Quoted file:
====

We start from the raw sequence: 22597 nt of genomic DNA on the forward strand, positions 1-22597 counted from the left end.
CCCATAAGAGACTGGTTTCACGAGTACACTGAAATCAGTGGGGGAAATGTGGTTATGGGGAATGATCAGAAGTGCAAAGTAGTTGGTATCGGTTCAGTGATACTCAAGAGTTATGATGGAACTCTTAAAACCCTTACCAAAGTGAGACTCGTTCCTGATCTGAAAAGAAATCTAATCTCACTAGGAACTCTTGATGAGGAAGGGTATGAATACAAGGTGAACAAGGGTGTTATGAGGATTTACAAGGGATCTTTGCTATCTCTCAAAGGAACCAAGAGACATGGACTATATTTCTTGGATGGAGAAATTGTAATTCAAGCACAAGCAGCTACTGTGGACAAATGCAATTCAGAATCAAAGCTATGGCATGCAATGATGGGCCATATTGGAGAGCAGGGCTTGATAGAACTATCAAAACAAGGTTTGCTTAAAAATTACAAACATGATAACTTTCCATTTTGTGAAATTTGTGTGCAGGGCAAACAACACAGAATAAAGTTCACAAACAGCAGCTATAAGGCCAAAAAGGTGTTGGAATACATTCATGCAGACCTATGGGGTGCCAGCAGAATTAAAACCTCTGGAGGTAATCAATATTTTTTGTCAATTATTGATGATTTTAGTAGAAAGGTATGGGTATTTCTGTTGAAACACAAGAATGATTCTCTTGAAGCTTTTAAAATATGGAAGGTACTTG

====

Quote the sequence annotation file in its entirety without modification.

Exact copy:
We start from the raw sequence: 22597 nt of genomic DNA on the forward strand, positions 1-22597 counted from the left end.
CCCATAAGAGACTGGTTTCACGAGTACACTGAAATCAGTGGGGGAAATGTGGTTATGGGGAATGATCAGAAGTGCAAAGTAGTTGGTATCGGTTCAGTGATACTCAAGAGTTATGATGGAACTCTTAAAACCCTTACCAAAGTGAGACTCGTTCCTGATCTGAAAAGAAATCTAATCTCACTAGGAACTCTTGATGAGGAAGGGTATGAATACAAGGTGAACAAGGGTGTTATGAGGATTTACAAGGGATCTTTGCTATCTCTCAAAGGAACCAAGAGACATGGACTATATTTCTTGGATGGAGAAATTGTAATTCAAGCACAAGCAGCTACTGTGGACAAATGCAATTCAGAATCAAAGCTATGGCATGCAATGATGGGCCATATTGGAGAGCAGGGCTTGATAGAACTATCAAAACAAGGTTTGCTTAAAAATTACAAACATGATAACTTTCCATTTTGTGAAATTTGTGTGCAGGGCAAACAACACAGAATAAAGTTCACAAACAGCAGCTATAAGGCCAAAAAGGTGTTGGAATACATTCATGCAGACCTATGGGGTGCCAGCAGAATTAAAACCTCTGGAGGTAATCAATATTTTTTGTCAATTATTGATGATTTTAGTAGAAAGGTATGGGTATTTCTGTTGAAACACAAGAATGATTCTCTTGAAGCTTTTAAAATATGGAAGGTACTTG